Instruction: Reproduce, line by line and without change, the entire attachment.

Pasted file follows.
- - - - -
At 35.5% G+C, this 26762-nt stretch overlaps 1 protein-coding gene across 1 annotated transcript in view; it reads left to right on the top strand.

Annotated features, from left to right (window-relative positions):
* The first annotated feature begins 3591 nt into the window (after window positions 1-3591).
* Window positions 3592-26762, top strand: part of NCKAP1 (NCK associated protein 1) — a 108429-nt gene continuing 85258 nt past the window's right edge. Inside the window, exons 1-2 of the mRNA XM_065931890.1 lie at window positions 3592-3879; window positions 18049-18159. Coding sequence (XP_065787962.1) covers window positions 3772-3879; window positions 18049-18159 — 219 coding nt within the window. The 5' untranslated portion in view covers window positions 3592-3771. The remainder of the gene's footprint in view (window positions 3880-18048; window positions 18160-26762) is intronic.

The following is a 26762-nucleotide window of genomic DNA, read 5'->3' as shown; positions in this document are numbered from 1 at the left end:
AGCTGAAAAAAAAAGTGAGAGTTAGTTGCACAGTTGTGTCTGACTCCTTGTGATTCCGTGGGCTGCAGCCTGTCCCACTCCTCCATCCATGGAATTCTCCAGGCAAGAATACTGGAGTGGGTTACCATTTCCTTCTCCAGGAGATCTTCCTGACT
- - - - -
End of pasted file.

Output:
At 35.5% G+C, this 26762-nt stretch overlaps 1 protein-coding gene across 1 annotated transcript in view; it reads left to right on the top strand.

Annotated features, from left to right (window-relative positions):
* The first annotated feature begins 3591 nt into the window (after window positions 1-3591).
* Window positions 3592-26762, top strand: part of NCKAP1 (NCK associated protein 1) — a 108429-nt gene continuing 85258 nt past the window's right edge. Inside the window, exons 1-2 of the mRNA XM_065931890.1 lie at window positions 3592-3879; window positions 18049-18159. Coding sequence (XP_065787962.1) covers window positions 3772-3879; window positions 18049-18159 — 219 coding nt within the window. The 5' untranslated portion in view covers window positions 3592-3771. The remainder of the gene's footprint in view (window positions 3880-18048; window positions 18160-26762) is intronic.

The following is a 26762-nucleotide window of genomic DNA, read 5'->3' as shown; positions in this document are numbered from 1 at the left end:
AGCTGAAAAAAAAAGTGAGAGTTAGTTGCACAGTTGTGTCTGACTCCTTGTGATTCCGTGGGCTGCAGCCTGTCCCACTCCTCCATCCATGGAATTCTCCAGGCAAGAATACTGGAGTGGGTTACCATTTCCTTCTCCAGGAGATCTTCCTGACT